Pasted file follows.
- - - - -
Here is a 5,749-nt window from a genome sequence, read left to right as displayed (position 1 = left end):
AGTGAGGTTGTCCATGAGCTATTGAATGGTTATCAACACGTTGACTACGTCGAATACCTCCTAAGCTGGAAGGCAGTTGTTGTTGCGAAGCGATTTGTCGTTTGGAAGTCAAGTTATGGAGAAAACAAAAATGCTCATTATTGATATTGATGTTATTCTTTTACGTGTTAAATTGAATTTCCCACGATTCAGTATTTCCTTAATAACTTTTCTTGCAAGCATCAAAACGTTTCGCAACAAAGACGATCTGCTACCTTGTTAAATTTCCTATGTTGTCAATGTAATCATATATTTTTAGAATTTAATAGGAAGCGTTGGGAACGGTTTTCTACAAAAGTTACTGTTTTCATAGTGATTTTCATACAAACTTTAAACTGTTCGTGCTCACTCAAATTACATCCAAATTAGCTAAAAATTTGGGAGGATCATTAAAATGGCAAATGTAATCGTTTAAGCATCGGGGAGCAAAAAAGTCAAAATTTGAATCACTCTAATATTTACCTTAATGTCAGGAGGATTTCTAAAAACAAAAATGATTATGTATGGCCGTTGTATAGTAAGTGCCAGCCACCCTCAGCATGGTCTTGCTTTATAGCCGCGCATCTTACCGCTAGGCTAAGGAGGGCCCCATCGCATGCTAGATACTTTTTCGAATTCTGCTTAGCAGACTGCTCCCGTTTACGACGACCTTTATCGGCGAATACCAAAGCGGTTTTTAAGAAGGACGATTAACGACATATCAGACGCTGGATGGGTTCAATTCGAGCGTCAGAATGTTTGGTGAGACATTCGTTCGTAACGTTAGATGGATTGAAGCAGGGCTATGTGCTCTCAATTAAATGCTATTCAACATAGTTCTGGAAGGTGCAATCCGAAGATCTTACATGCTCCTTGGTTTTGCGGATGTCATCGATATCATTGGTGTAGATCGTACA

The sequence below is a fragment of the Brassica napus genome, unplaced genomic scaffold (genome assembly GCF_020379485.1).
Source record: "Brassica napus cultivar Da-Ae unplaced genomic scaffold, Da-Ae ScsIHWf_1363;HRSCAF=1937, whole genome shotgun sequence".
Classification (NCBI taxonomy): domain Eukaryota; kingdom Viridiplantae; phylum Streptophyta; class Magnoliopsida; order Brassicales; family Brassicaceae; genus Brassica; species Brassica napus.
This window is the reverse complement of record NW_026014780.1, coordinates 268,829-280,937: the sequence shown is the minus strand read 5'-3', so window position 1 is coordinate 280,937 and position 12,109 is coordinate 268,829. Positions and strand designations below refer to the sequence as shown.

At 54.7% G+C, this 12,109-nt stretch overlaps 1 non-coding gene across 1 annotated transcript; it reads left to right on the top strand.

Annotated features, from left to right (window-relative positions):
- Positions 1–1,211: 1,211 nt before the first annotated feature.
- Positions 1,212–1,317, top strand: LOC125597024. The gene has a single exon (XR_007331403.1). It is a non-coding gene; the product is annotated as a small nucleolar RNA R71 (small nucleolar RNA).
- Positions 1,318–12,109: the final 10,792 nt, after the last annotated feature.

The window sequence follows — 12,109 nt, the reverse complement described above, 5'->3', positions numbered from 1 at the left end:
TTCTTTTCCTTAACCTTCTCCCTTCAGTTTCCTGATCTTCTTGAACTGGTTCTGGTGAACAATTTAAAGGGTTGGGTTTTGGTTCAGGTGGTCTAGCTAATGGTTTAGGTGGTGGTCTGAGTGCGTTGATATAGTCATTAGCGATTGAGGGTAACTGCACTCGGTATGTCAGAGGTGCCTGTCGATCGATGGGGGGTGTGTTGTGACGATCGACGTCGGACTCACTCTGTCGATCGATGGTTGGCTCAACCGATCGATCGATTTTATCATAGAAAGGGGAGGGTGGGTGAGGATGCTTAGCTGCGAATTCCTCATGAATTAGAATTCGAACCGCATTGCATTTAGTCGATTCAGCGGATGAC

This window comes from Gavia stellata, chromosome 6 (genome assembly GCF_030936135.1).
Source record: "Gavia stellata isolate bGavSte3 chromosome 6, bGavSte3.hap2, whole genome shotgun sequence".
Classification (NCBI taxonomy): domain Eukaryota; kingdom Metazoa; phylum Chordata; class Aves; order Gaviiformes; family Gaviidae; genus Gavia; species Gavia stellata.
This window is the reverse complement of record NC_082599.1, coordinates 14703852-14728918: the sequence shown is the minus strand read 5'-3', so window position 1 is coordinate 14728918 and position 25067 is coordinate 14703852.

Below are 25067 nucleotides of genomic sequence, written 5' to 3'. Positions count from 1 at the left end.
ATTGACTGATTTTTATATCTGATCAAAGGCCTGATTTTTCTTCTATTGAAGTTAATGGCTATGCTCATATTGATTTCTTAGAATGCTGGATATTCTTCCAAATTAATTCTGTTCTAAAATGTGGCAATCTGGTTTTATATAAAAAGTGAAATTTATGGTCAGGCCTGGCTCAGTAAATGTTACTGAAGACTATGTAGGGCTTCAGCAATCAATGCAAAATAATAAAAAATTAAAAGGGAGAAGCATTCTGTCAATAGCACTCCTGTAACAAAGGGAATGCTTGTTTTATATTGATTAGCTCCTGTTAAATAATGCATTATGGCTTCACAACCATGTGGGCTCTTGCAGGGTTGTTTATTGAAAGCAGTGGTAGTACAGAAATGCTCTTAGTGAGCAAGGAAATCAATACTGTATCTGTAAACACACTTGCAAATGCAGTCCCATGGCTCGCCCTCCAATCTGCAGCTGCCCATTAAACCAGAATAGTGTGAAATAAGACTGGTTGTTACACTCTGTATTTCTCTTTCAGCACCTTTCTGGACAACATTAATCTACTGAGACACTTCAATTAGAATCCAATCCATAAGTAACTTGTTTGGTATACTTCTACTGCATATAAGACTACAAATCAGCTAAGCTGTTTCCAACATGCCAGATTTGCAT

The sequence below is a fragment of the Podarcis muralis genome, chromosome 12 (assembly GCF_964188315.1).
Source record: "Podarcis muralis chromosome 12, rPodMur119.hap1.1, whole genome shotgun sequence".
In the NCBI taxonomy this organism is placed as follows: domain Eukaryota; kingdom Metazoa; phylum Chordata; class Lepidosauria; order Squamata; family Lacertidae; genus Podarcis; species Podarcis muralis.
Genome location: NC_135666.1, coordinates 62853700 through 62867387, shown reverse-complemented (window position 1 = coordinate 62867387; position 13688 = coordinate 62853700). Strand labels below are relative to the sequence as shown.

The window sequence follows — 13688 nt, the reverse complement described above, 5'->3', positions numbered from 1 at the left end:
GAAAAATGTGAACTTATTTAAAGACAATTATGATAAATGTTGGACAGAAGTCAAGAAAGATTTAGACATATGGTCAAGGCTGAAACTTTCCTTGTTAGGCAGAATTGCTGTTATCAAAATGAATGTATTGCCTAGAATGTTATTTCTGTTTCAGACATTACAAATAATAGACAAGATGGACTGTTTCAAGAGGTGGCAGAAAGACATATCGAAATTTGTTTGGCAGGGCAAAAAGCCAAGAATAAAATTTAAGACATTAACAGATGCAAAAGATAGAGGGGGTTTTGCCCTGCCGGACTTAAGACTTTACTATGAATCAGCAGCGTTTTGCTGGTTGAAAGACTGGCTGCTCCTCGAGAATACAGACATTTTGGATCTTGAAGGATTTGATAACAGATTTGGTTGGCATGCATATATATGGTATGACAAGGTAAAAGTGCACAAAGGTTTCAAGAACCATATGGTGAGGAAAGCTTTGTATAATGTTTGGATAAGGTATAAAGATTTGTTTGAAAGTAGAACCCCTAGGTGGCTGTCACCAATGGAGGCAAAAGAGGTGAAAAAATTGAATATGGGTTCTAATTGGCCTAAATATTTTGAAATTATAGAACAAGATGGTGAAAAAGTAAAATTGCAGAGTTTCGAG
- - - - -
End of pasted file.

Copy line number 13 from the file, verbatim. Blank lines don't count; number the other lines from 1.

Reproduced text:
TTCTTTTCCTTAACCTTCTCCCTTCAGTTTCCTGATCTTCTTGAACTGGTTCTGGTGAACAATTTAAAGGGTTGGGTTTTGGTTCAGGTGGTCTAGCTAATGGTTTAGGTGGTGGTCTGAGTGCGTTGATATAGTCATTAGCGATTGAGGGTAACTGCACTCGGTATGTCAGAGGTGCCTGTCGATCGATGGGGGGTGTGTTGTGACGATCGACGTCGGACTCACTCTGTCGATCGATGGTTGGCTCAACCGATCGATCGATTTTATCATAGAAAGGGGAGGGTGGGTGAGGATGCTTAGCTGCGAATTCCTCATGAATTAGAATTCGAACCGCATTGCATTTAGTCGATTCAGCGGATGAC